|Publication number||US3812553 A|
|Publication date||May 28, 1974|
|Filing date||Apr 27, 1972|
|Priority date||Nov 8, 1971|
|Also published as||CA953067A, CA953067A1, DE2254568A1, DE2254568C2|
|Publication number||US 3812553 A, US 3812553A, US-A-3812553, US3812553 A, US3812553A|
|Inventors||Marshall P, Silvi J|
|Original Assignee||Kendall & Co|
|Export Citation||BiBTeX, EndNote, RefMan|
|Patent Citations (6), Referenced by (31), Classifications (11), Legal Events (1)|
|External Links: USPTO, USPTO Assignment, Espacenet|
United States Patent [1 1 Marshall et al.
[ 51 May28, 1974 1 REORIENTATION OF FIBERS IN A FLUID STREAM  Inventors: Preston F. Marshall; James J. Silvi,
both of Walpole, Mass.
 Assignee: The Kendall Company, Walpole,
22 Filed: Apr. 27, 1972 211 App]. No.: 248,106
Related US. Application Data  Continuation-impart of Ser. No. 196,709, Nov. 8,
 US. Cl. l9/156.3  Int. Cl D0lg 25/00  Field of Search 19/155, 156-1564, 19/145, 205, 88, 89; 156/624; 425/80; 65/3,
 References Cited UNITED STATES PATENTS 5/1959 Labino 19/155 X 8/1961 Schuller 19/156.3 X
3,220,811 11/1965 Schuller 65/9 X- FOREIGN PATENTS OR APPLICATIONS 552,884 1/1923 France 19/145 684,834 12/1952 Great Britain 19/150 934,194 8/1963 Great Britain 19/150 Primary ExaminerDorsey Newton Attorney, Agent, or Firm-John F. Ryan; Edward J. Scahill, Jr.
 ABSTRACT Fibers in a fluid stream, predominantly oriented in the stream direction, are reoriented by passing the stream into a curved enclosure which subjects the fibers to a centrifugal action which tends to realign the fibers in a direction normal to the fluid flow. By introducing artifical turbulence into the air stream, the orientation of the fibers may be varied from substantially random to substantially normal to the fluid flow. Associated means are provided for converting the fluid stream of fibers into a fibrous web with a controlled fiber orientation.
4 Claims, 9 Drawing Figures PATENTEDMAYZ 191 3.812.553
sum 1 or 3 AIR PATENIEB m4 3.812.553 SHEET 2 BF 3 F/GJ REORIENTATION OF FIBERS IN A FLUID STREAM This application is a continuation-in-part of our copending application Ser. No. 196,709, filed Nov. 8, 1971, now abandoned.
This invention relates to a process for controlling the direction of orientation of textile-length fibers deposited in the form of a web or fleece. More particularly it relates to a process for applying centrifugal force to a fluid-borne stream of fibers so that they become aligned at a selected angle to the direction of flow of the fluid stream.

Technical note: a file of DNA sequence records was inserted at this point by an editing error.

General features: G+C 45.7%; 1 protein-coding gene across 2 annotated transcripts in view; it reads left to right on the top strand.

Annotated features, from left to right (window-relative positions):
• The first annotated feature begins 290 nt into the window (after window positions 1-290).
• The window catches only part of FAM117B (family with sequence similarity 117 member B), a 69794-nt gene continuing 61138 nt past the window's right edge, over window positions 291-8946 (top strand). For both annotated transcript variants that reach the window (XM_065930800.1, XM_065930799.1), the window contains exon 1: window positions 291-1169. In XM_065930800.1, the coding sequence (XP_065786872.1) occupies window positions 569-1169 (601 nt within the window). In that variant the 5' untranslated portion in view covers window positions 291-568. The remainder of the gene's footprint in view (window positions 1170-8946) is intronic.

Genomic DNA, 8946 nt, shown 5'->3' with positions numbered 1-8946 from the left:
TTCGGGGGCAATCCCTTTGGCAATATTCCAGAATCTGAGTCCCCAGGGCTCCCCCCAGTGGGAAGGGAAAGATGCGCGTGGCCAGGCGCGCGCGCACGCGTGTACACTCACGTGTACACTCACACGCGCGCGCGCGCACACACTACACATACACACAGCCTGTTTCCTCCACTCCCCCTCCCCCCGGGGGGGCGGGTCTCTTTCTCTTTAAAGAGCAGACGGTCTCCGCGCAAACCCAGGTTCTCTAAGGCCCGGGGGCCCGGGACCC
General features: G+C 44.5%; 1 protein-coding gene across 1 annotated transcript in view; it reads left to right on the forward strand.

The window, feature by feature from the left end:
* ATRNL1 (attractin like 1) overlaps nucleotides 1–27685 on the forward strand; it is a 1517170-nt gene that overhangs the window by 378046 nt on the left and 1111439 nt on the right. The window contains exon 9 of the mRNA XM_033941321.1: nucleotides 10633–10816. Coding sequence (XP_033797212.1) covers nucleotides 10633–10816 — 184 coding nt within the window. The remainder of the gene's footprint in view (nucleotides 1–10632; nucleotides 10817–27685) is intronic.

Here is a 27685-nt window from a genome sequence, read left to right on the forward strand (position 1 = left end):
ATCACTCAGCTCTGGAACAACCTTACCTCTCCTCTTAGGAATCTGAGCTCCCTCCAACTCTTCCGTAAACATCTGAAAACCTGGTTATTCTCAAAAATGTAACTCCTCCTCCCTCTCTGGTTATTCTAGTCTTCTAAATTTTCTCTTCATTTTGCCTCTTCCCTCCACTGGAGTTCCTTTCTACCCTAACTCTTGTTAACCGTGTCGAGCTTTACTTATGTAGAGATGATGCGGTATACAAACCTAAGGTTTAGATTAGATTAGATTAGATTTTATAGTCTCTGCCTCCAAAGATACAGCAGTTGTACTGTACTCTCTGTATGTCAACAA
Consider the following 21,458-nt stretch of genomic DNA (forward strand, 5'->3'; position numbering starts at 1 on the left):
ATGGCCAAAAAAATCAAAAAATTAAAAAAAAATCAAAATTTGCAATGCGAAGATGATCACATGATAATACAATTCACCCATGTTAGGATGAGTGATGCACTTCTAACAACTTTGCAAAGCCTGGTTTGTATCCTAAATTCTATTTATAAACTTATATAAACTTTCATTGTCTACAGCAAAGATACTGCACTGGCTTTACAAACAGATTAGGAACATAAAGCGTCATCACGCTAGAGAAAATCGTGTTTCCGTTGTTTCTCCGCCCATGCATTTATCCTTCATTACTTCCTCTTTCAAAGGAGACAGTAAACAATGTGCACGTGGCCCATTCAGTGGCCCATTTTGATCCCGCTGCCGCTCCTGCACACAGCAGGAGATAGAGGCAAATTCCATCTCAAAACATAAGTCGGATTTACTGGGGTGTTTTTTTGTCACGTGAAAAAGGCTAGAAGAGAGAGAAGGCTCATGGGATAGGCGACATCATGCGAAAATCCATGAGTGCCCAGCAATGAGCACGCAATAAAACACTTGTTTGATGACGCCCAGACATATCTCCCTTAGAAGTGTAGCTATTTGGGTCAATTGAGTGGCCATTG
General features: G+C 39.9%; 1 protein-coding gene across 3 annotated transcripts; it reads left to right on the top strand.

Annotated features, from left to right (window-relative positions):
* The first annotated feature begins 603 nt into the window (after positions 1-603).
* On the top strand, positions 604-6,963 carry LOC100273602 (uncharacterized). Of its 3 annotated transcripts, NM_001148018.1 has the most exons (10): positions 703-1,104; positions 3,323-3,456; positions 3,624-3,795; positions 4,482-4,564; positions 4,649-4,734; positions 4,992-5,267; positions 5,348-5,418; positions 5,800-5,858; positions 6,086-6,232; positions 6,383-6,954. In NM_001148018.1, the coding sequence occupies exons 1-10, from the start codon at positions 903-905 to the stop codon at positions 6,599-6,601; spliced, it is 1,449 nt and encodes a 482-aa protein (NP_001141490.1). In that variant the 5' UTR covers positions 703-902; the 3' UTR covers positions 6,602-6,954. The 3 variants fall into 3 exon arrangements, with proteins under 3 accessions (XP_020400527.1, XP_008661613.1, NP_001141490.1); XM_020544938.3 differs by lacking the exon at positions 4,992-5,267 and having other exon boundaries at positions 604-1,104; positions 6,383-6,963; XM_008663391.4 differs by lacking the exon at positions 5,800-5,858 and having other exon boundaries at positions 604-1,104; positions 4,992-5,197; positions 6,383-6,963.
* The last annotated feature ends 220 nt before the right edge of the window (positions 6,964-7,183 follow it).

One of the chief uses of webs of textile fibers today is to convert them to nonwoven fabrics, by a variety of well-known methods such as saturating, spraying, or impregnating the webs with polymeric binders; by the incorporation in the web of thermoplastic fibers with subsequent exposure to heat and pressure; by adhesive lamination to films or paper; and by other means wellknown in the art.
By far the most common web-forming device is the so-called carding machine, which delivers a web or fleece of fibers which are predominantly aligned in the machine direction that is, parallel to the flow of the web. Since this type of fiber orientation results in nonwoven fabrics in which the machine direction (M.D.) strength is much greater than the cross-direction (C.D.) strength, many classes of nonwoven fabrics are either excluded from certain fields of utility, or else must be made uneconomically heavy in order to meet a cross-direction tensile strength specification.
Various attempts have been made to improve the strength ratio, referring here to the MD. vs. C.D. tensilc strengths. One expedient is to disperse the fibers in more or less random orientation into an air stream, from which they are collected on a perforated drum or screen by suction. Such devices are expensive, and while satisfactory at speeds ofaround yards per minute, they produce webs of poorer quality at speeds of 30 to 50 yards per minute, due to clumping and poor dispersion of fibers.
Another common method of improving the strength ratio is by means of a cross-laying device, whereby a full-width web of oriented fibers is mechanically pleated back and forth across a conveyor belt to build up a composite batt in which the average angular displacement of the fibers is alternated. Such devices again are slow and cumbersome, and are suitable only for batts of substantial thickness where fold marks and overlap ridges are not objectionable.
Other auxiliary devices have been proposed to randomize carded webs, such as that set forth in US. Pat. No. 3,538,552, of common assignee.
Still other devices for creating webs in which the fibers lie in more or less random orientation are described in copending applications Ser. Nos. 159,229, filed July 2, 1971, and 164,255, filed July 20, 1971, to one of the present inventors. In these applications, textile-length fibers are accelerated and drafted through aspirators, diffused and decelerated in a plenum cham' her, and eventually collected in the form of randomlyoriented webs.